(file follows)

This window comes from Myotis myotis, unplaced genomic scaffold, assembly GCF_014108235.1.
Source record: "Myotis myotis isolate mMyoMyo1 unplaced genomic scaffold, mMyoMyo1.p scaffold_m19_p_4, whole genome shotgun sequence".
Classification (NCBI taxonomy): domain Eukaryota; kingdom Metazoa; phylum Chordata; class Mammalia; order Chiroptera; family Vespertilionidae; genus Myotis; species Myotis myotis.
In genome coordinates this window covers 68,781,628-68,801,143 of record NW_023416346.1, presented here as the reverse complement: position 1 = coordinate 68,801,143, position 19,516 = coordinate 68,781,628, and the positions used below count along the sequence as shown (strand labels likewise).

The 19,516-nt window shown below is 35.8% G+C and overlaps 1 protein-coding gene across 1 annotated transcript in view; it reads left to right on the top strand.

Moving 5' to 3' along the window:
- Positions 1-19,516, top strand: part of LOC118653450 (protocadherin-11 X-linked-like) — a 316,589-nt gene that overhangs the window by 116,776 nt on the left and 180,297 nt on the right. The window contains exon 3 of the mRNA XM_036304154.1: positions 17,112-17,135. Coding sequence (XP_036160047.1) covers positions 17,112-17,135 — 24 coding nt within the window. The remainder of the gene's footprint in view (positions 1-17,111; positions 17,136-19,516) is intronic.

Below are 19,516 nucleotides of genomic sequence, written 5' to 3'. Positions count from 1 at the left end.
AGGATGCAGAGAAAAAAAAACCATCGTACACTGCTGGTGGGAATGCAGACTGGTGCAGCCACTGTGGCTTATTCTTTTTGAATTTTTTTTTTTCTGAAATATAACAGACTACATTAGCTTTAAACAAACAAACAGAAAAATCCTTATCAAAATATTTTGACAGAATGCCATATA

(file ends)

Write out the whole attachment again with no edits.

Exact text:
This window comes from Myotis myotis, unplaced genomic scaffold, assembly GCF_014108235.1.
Source record: "Myotis myotis isolate mMyoMyo1 unplaced genomic scaffold, mMyoMyo1.p scaffold_m19_p_4, whole genome shotgun sequence".
Classification (NCBI taxonomy): domain Eukaryota; kingdom Metazoa; phylum Chordata; class Mammalia; order Chiroptera; family Vespertilionidae; genus Myotis; species Myotis myotis.
In genome coordinates this window covers 68,781,628-68,801,143 of record NW_023416346.1, presented here as the reverse complement: position 1 = coordinate 68,801,143, position 19,516 = coordinate 68,781,628, and the positions used below count along the sequence as shown (strand labels likewise).

The 19,516-nt window shown below is 35.8% G+C and overlaps 1 protein-coding gene across 1 annotated transcript in view; it reads left to right on the top strand.

Moving 5' to 3' along the window:
- Positions 1-19,516, top strand: part of LOC118653450 (protocadherin-11 X-linked-like) — a 316,589-nt gene that overhangs the window by 116,776 nt on the left and 180,297 nt on the right. The window contains exon 3 of the mRNA XM_036304154.1: positions 17,112-17,135. Coding sequence (XP_036160047.1) covers positions 17,112-17,135 — 24 coding nt within the window. The remainder of the gene's footprint in view (positions 1-17,111; positions 17,136-19,516) is intronic.

Below are 19,516 nucleotides of genomic sequence, written 5' to 3'. Positions count from 1 at the left end.
AGGATGCAGAGAAAAAAAAACCATCGTACACTGCTGGTGGGAATGCAGACTGGTGCAGCCACTGTGGCTTATTCTTTTTGAATTTTTTTTTTTCTGAAATATAACAGACTACATTAGCTTTAAACAAACAAACAGAAAAATCCTTATCAAAATATTTTGACAGAATGCCATATA